In the wake of the Christchurch quakes many books have been published about the immediate destruction, the long-term losses and the humbling human response in the days that followed each set of major shakes.
Christchurch: the Transitional City Part IV, edited by Barnaby Bennett, Irene Boles and Eugenio Boidi, catalogues a different aspect of that human response: not the heroic actions of emergency services and civilians, but the continuing responses of everyday people to the utterly changed city we find ourselves in – artistic, practical and creative.
The book itself is a plain design, with a simple solidity that belies its diverse and colourful contents: a collection of transitory projects, memorials, political commentaries and protests, responses to immediate community needs and efforts to bring a smile or two in the vacant spaces. In total it records 153 temporary and transitional projects that have occurred in Christchurch since September 2010. The introduction is kept simple and brief, but manages to vividly convey the emotional rollercoaster that has been the last few years for Christchurch residents.
The projects are presented simply – participants have answered a series of questions and their responses are printed along with images of their project. Flicking through the pages, I was immediately struck by the range of voices represented and their differing viewpoints – a lack of unity that is eye-opening and refreshing when compared to the mainstream media’s portrayal of post-quake Christchurch. This sense of disunity (and I use that word positively) is enhanced by the complete absence of any attempt to categories the projects – they are presented in simple alphabetical order.
Artistic and crafted projects are numerous. Murals are strongly represented – a natural response to newly-exposed walls – along with landscaping and gardens, decorated portaloos and the efforts of Gap Filler, Greening the Rubble and the closed Christchurch Art Gallery to bring art life and colour to the city’s growing empty spaces. The heart-wrenching “185 chairs,” delightful “Dance-o-Mat,” and the practical efforts of the Student Volunteer Army are also documented, again showing just how varied the experiences and voices are that make up this historical record.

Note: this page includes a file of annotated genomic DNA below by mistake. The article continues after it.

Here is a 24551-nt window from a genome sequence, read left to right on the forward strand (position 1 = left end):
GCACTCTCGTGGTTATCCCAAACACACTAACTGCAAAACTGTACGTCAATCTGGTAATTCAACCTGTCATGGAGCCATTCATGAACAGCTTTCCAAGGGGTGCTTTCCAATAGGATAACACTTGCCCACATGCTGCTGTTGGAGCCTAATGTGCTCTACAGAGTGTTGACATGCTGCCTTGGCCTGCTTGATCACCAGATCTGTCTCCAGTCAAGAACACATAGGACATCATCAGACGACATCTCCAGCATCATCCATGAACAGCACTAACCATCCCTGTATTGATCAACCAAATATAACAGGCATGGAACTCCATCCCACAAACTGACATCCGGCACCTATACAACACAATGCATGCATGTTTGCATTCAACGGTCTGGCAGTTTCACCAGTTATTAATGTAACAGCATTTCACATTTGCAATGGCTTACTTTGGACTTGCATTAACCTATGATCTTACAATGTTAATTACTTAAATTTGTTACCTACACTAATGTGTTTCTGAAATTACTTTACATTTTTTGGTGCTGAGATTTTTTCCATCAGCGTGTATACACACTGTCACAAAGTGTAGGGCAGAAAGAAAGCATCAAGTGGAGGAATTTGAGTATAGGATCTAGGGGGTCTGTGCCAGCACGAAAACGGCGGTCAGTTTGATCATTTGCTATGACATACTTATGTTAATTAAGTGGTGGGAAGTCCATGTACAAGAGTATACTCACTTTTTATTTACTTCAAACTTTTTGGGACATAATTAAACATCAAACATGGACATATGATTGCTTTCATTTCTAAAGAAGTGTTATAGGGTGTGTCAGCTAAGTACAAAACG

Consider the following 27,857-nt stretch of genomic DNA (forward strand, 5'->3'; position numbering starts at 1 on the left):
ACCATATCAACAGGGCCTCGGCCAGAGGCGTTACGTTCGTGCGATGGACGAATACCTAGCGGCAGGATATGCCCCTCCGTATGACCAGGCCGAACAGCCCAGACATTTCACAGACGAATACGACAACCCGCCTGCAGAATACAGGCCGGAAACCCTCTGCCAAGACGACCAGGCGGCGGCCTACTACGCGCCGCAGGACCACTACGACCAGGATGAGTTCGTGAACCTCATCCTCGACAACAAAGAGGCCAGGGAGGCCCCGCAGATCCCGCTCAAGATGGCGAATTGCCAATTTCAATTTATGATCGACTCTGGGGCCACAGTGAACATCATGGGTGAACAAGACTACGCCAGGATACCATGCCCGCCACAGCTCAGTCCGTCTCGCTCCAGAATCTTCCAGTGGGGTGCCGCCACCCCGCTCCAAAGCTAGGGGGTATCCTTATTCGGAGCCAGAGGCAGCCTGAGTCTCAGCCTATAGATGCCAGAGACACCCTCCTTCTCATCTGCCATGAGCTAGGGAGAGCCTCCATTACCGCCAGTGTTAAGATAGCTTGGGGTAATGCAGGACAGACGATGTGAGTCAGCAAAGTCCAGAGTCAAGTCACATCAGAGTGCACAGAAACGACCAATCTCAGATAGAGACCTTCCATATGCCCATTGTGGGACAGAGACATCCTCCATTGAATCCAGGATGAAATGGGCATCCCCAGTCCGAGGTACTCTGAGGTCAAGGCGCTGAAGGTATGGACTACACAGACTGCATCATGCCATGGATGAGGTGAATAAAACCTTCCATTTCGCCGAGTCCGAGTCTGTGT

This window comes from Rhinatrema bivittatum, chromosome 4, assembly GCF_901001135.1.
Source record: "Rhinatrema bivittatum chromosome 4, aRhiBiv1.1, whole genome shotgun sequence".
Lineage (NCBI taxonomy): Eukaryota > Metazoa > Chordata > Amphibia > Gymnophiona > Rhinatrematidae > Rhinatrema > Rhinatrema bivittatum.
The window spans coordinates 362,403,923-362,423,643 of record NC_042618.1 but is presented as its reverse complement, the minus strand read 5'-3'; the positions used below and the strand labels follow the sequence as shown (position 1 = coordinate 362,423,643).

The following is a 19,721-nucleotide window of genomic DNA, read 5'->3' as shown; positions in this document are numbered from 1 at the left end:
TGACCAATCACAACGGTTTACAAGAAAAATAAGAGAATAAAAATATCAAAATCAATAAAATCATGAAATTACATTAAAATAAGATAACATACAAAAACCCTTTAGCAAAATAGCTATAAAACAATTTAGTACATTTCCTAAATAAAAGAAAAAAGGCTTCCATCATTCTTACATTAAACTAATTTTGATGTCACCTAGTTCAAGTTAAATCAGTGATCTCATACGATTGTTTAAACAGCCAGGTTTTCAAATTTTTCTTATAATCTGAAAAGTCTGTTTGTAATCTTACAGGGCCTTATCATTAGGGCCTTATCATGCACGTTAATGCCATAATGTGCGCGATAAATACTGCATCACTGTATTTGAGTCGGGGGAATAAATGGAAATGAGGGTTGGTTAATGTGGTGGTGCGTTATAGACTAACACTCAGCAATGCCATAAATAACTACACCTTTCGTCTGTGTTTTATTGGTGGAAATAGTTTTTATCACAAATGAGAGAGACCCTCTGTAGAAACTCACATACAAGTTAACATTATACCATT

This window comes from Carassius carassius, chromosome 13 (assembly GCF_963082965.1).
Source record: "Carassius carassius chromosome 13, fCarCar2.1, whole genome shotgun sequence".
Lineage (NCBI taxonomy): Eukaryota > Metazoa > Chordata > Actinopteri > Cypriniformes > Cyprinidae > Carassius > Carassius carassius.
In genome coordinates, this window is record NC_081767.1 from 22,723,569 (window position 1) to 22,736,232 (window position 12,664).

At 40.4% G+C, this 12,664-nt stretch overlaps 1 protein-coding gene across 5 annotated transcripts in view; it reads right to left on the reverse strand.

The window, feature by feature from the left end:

I was delighted to see my favourite pieces of paste-up wall art preserved in this book’s pages: a cartoon “nibbler” crane saying “Nom Nom!” and the large rosette pasted to the fence of the demolition site of the Crowne Plaza Hotel. They perfectly captured the quirky humour of post-quake Canterbury but, being paper, had a limited life-span. Nom Nom was carefully preserved on its wall for a couple of years before being built over, but the more vulnerable Best Demo rosette lasted only a few weeks.
Many of the projects in this work have already had their time and disappeared. Their ephemeral nature, whether by design or by circumstance, is what makes this book such an important record. Official histories and mainstream media have a tendency to record the “big events” and iconic images, never seeing the grass-roots, less dramatic efforts of individuals and communities. Individually many of these projects may not have even been seen by the majority of Christchurch residents and have already faded into memory, but collectively they are an expression of an important part of the mental and physical recovery of a city and its people, as well as a time of amazing creativity.
Jo Drysdall has a variety of alter-egos, running the gamut from librarian to corsetiere, archivist to horticulturalist. When not facing identity crises she enjoys ogling books on textile art and vegetables.